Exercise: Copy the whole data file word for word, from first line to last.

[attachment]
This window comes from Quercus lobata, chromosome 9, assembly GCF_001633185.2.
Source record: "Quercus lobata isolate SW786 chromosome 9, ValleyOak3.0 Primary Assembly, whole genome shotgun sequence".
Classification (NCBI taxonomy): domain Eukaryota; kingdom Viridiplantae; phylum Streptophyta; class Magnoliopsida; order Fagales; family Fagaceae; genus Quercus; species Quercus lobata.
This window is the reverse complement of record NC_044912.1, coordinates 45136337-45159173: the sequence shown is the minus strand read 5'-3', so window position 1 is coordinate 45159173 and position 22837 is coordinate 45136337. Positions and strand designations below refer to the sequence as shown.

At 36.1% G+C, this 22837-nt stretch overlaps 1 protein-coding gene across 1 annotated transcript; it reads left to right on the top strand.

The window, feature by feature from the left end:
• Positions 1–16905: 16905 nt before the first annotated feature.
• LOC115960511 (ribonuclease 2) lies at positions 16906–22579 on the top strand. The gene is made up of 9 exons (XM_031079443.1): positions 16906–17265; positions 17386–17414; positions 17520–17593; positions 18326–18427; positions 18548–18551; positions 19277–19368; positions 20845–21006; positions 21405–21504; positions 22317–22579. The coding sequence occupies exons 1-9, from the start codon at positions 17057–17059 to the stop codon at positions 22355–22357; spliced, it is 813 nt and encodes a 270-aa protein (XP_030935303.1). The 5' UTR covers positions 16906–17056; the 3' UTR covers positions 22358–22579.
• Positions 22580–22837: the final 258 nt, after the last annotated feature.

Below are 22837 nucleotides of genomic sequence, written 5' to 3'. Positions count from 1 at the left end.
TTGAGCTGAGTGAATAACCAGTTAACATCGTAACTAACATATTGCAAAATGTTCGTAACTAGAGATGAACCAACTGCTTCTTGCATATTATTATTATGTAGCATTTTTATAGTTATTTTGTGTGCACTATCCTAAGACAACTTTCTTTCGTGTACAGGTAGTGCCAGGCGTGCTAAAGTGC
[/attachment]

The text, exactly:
This window comes from Quercus lobata, chromosome 9, assembly GCF_001633185.2.
Source record: "Quercus lobata isolate SW786 chromosome 9, ValleyOak3.0 Primary Assembly, whole genome shotgun sequence".
Classification (NCBI taxonomy): domain Eukaryota; kingdom Viridiplantae; phylum Streptophyta; class Magnoliopsida; order Fagales; family Fagaceae; genus Quercus; species Quercus lobata.
This window is the reverse complement of record NC_044912.1, coordinates 45136337-45159173: the sequence shown is the minus strand read 5'-3', so window position 1 is coordinate 45159173 and position 22837 is coordinate 45136337. Positions and strand designations below refer to the sequence as shown.

At 36.1% G+C, this 22837-nt stretch overlaps 1 protein-coding gene across 1 annotated transcript; it reads left to right on the top strand.

The window, feature by feature from the left end:
• Positions 1–16905: 16905 nt before the first annotated feature.
• LOC115960511 (ribonuclease 2) lies at positions 16906–22579 on the top strand. The gene is made up of 9 exons (XM_031079443.1): positions 16906–17265; positions 17386–17414; positions 17520–17593; positions 18326–18427; positions 18548–18551; positions 19277–19368; positions 20845–21006; positions 21405–21504; positions 22317–22579. The coding sequence occupies exons 1-9, from the start codon at positions 17057–17059 to the stop codon at positions 22355–22357; spliced, it is 813 nt and encodes a 270-aa protein (XP_030935303.1). The 5' UTR covers positions 16906–17056; the 3' UTR covers positions 22358–22579.
• Positions 22580–22837: the final 258 nt, after the last annotated feature.

Below are 22837 nucleotides of genomic sequence, written 5' to 3'. Positions count from 1 at the left end.
TTGAGCTGAGTGAATAACCAGTTAACATCGTAACTAACATATTGCAAAATGTTCGTAACTAGAGATGAACCAACTGCTTCTTGCATATTATTATTATGTAGCATTTTTATAGTTATTTTGTGTGCACTATCCTAAGACAACTTTCTTTCGTGTACAGGTAGTGCCAGGCGTGCTAAAGTGC